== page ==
The team was established 51 years ago; over the years pilots have performed for 668 delegations from 166 countries and regions. However, the Moscow tour will be the team’s first show abroad.

According to the official sources the debut is to strenghten the international ties between Russia and China – in this way the team’s visit to Moscow has a largely political dimension.

The Chinese team initially used J-5 fighters, which were homebuilt MiG-17s. Nonetheless in order to fully showcase the developments in the Chinese aviation, domestic third gen. J-10 fighters in a version that has no armament, equip the display team based at Yangcun Air Force Base (Meichong) near Tianjin.

August 1st use 8 J-10s but only 6 of them take part in the show.

The home debut of the J-10s took place during the 7th China International Aviation and Aerospace Exhibition, back in 2008.

Jacek Siminski for TheAviationist

China national display team

Image Credit: News.CN,  Flickr/ Tomislav Mesaric

 

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International Women's day special: China's Air Force first six JH-7 female fighter pilots pose for photo

According to a Xinhua News Agency article the first six “”loyal and fearless” female pilots flying with the Xian JH-7 fighter bomber have just finished the training required to perform all-weather air-to-ground missions and are now able to attack and destroy targets located on unfamiliar ground, hidden by fog, using precision munitions.

The female fighter pilots, currently assigned to a PLAAF (People’s Liberation Army Air Force) Regiment, were selected from more than 20 million girls graduated from high school in Sept. 2005. After attending the flying school, they were assigned to a front line squadron in Mar. 2011, where they conducted advanced training that included formation flying, low altitude attack, live firing exercises using conventional weapons.

The Xinhua article depicts the female pilots as “skilled” “loyal” and “fearless” and provides also a group shot of the six JH-7 pilots with flight suits and helmets. Wow, not bad for a totalitarian state where the information on women (and women’s rights..) is usually hidden or classified as secret.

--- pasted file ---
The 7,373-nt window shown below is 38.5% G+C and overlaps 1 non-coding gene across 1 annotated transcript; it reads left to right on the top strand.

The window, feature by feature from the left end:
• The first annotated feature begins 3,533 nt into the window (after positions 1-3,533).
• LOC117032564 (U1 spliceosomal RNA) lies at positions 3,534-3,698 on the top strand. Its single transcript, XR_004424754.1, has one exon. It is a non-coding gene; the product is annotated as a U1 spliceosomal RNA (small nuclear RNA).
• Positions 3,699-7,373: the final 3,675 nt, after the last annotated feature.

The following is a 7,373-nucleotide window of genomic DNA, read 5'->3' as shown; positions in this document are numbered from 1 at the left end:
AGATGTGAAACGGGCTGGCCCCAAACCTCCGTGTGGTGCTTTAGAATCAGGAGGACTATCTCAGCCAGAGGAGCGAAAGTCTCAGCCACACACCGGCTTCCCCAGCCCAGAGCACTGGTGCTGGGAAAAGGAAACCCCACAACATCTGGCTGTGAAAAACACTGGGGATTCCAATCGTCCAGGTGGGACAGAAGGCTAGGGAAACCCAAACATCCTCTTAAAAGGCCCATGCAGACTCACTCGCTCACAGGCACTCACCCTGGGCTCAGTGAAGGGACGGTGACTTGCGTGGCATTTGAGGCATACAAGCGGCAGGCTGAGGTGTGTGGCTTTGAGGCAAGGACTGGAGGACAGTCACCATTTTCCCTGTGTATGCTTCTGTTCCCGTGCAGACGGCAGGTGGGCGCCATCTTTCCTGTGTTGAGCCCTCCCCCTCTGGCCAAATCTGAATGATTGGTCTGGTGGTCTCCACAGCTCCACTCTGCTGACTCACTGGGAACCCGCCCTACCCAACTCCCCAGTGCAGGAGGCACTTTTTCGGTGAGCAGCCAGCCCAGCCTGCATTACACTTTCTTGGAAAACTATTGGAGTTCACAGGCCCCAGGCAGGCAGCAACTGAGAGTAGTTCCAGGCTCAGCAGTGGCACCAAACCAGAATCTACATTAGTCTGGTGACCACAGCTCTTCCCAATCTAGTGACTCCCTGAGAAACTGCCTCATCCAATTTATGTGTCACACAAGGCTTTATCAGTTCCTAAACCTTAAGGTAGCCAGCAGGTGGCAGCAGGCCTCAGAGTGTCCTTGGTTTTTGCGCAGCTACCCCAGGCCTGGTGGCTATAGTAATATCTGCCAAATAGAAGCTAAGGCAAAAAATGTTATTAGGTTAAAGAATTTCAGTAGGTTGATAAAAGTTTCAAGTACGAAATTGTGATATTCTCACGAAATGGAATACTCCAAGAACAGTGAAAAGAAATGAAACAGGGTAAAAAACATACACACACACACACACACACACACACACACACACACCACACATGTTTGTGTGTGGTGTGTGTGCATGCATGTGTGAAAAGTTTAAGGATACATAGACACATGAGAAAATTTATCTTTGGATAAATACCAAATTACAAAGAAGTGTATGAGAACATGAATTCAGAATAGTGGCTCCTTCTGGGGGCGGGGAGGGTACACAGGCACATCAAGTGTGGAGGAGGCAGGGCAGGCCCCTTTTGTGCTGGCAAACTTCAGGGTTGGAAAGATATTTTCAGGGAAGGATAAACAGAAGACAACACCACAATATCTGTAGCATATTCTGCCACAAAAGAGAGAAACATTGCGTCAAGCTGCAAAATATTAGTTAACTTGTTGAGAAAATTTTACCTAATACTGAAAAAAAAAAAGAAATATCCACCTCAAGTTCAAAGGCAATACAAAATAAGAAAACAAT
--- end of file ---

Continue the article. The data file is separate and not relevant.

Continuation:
Image credit: Xinhua News Agency

China's 5th generation stealth fighter performing combat maneuver tests over Chengdu

The following videos, once again purposely leaked to impress foreign observers, show China’s 5th generation stealth fighter J-20 at work during test flights at Chengdu. The second, taken on Feb. 26, 2012, at the end of the 70th public test flight, shows the future People’s Liberation Army Air Force (PLAAF) radar evading plane performing some low level combat maneuvers.

Nothing special to be honest.  Indeed, what’s really amazing is not the turn rate nor maneuverability rather then the take off run of the J-20: extremely short for such a large plane, believed to be around 70 feet in length, with a wingspan of 42 feet (13 m) or more, and expected to have a takeoff weight of 75,000 to 80,000 pounds (34,000 to 36,000 kg) with internal stores only.

Feb. 4:

Feb. 26:

As already written several times, some western analyst believe the J-20 will be more capable than the F-22 and the F-35.

On the contrary, I’m among those who think that the real problem for the U.S. with the J-20 is not with the aircraft’s performances, top speed, equipment and capabilities (even if the US legacy fighters were designed 20 years earlier than current Chinese or Russian fighters of the same “class”); the problem is that China will probably build thousands of them.